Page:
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Openly gay screenwriter Christopher Landon was weaned on horror classics such as Rosemary's Baby and Stephen King novels, and at 32 years of age, he finds his taste for fear has only grown.
He penned the thriller Disturbia, in theaters now, which features a teenage boy, Kale (played by Shia LaBeouf), whose father's death leads him to act out in violence. He finds himself under house arrest, and in a fit of boredom, Kale begins to spy on his neighbors. Soon he begins to suspect that one of his neighbors is a serial killer, and the inevitable questions about whether Kale is disturbed or not begin to rise from his family and friends.
"The thing is that the people around him think it's a byproduct of his boredom and his cabin fever," Landon says.
While there's plenty of death, the goal of the movie, Landon says, is not to appeal to lovers of "gore porn," but to help viewers understand Kale, his family, and friends.
"What's typical of horror movies is that there's very little connection to the characters, so when they die, that's it," he says. "We really take the time to let people know Kale and the people around him and build up who they are, so when the thrilling part happens, they care about what happens to the characters."
Landon, the son of famed actor and director Michael Landon, who died in 1991 of pancreatic cancer, says he has been a fan of the macabre his whole life. He points to his father, who acted, wrote, and directed for several family-friendly dramas, including Little House on the Prairie and Highway to Heaven, as one source of that interest.
"My dad had a secret dark side that not a lot of people knew about, and part of our bonding experience is that on Saturday nights we would watch horror movies," he says. "Now I feel that what I'm doing, my dad would have liked to do if he hadn't put himself into a box with the work he did."
Landon finds comfort in the macabre movies of his youth, and even went through what he admits was a strange phase in his early 20s in which he couldn't sleep without the comforting sounds of horror in the background. "I would go to bed and fall asleep to the sound of Mia Farrow screaming," he says. "[Rosemary's Baby is] one of the most flawless horror movies ever."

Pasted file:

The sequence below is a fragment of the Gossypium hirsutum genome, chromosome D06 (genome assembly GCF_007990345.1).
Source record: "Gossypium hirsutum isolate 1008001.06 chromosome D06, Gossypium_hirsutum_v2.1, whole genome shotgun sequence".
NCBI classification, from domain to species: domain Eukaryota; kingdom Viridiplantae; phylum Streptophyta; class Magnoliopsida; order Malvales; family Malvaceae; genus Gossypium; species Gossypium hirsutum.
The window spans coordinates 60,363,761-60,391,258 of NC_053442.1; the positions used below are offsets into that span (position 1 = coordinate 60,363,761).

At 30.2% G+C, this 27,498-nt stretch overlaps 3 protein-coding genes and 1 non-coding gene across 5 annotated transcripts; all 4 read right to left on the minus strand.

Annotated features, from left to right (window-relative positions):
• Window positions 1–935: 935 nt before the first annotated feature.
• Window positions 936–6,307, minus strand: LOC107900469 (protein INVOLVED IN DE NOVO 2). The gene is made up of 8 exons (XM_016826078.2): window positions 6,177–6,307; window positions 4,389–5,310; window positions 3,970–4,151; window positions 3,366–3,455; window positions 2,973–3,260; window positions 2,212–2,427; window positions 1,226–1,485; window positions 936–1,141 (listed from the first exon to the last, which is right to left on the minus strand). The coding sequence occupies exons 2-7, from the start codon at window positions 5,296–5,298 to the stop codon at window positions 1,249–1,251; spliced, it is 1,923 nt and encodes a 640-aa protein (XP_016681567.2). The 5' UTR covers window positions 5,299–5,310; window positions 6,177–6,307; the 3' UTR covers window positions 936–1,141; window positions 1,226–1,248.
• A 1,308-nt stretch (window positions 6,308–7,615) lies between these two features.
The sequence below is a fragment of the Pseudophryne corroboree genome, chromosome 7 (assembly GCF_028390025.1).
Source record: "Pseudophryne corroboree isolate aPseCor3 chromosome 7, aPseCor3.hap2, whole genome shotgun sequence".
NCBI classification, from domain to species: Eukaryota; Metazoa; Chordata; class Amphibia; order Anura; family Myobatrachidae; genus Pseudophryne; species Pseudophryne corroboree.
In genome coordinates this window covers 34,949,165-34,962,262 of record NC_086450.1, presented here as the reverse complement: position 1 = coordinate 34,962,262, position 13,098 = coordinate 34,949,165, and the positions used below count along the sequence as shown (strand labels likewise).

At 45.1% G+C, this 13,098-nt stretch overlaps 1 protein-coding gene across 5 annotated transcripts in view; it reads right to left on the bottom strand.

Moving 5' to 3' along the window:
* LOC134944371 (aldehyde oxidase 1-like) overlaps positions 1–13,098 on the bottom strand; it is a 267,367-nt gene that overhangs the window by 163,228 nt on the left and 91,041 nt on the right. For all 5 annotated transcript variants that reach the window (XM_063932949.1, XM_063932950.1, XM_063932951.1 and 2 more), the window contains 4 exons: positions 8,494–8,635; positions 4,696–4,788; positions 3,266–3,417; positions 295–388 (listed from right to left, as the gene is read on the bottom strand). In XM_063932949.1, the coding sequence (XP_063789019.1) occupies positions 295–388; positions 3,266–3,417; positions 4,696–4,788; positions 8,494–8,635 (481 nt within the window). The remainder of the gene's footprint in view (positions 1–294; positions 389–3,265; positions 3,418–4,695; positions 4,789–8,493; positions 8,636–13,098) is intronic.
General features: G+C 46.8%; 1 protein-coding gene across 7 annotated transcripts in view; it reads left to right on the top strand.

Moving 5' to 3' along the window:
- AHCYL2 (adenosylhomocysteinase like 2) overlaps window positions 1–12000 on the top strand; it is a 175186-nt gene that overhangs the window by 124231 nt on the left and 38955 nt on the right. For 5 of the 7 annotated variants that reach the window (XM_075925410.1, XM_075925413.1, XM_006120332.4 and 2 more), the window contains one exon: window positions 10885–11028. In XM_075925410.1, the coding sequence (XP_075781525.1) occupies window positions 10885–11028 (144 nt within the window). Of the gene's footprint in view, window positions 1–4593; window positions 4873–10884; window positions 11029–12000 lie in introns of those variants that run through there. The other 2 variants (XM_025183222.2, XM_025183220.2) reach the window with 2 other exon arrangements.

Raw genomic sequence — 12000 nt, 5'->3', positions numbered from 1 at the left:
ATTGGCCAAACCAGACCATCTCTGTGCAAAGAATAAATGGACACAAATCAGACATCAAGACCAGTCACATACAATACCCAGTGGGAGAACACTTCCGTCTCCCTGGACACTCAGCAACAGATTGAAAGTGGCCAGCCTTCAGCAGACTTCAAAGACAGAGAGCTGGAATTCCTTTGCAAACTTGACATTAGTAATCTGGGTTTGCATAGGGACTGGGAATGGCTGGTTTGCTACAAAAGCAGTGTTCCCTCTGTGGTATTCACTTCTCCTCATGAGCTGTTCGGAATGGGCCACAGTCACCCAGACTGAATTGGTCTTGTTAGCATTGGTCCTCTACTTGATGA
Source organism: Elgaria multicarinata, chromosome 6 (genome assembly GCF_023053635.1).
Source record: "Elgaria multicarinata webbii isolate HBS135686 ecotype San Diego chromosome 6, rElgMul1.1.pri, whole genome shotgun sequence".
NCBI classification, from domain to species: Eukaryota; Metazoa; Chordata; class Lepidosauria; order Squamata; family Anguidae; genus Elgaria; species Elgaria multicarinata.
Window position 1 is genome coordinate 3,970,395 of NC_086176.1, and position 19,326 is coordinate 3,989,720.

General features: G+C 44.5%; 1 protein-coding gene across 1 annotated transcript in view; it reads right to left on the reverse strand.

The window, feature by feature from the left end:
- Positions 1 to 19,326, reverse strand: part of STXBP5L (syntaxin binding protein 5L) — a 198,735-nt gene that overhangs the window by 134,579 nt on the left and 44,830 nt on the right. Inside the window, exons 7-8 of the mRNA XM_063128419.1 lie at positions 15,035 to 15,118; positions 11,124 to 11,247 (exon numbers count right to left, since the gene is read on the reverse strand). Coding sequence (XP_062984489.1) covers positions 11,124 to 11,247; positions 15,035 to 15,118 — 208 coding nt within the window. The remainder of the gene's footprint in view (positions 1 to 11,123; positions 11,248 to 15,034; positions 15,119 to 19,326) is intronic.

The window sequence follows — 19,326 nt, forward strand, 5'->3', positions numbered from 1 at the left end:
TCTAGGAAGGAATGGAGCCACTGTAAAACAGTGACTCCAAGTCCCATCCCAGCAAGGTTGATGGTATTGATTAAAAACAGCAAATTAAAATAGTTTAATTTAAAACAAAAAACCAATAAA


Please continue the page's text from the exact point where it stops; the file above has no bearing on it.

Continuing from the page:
Landon's creative work has included 1999's urban drama Another Day in Paradise, which scored well with reviewers. And while he's had professional successes, the last decade has also brought changes of its own, beginning with Landon's decision to come out of the closet. "That was a lot to deal with," he says. "It was almost too much to handle all at once, and I ended up going into a reclusive phase."
It didn't help that during this same period one of his best friends died, and Landon, who had also watched his father die, decided on a move to Austin after visiting the city.
"For me, I reached a point where I became disenchanted with everything," he says. "My participation with everything stopped, and I started to question what it was that I wanted to do. I did absolutely nothing, and it was the best thing I ever did."
During his year there Landon began to unwind, and found his love of writing undiminished. He slowly began writing again, and within a few weeks had sold a pilot to CBS; soon afterward, he wrote Disturbia.
Now back in Los Angeles, Landon feels recharged and productive. He's working on a horror movie project for DreamWorks, and is slated to work on an ABC television project.
"I'm comfortable with this place in my career right now," he says. "Of course I want to direct, but I haven't been running into that, because I want to make sure I get one side down before I jump to another."
As for Disturbia, Landon is excited about having worked with the hunky young LeBeouf.
"He's a great actor, and the perfect person I would have wanted for this role," he says. "Girls are totally digging him; now I'm waiting to see what gay men do."
He's happy about the support early audiences have given to the movie's approach, and happy that he's not the only fan of horror.
"The other thing I find interesting is how gay people and the community in general are drawn to the genre," he says. "Look at how many brilliantly talented [gay] people are in this genre, such as Clive Barker. There's some kind of link there; there's a real love of the suspense factor."
But don't expect any tantalizing treats for gay viewers in this movie, he says.
"There's nothing homoerotic going on in this movie," he says. "There is in my next one, but not this one."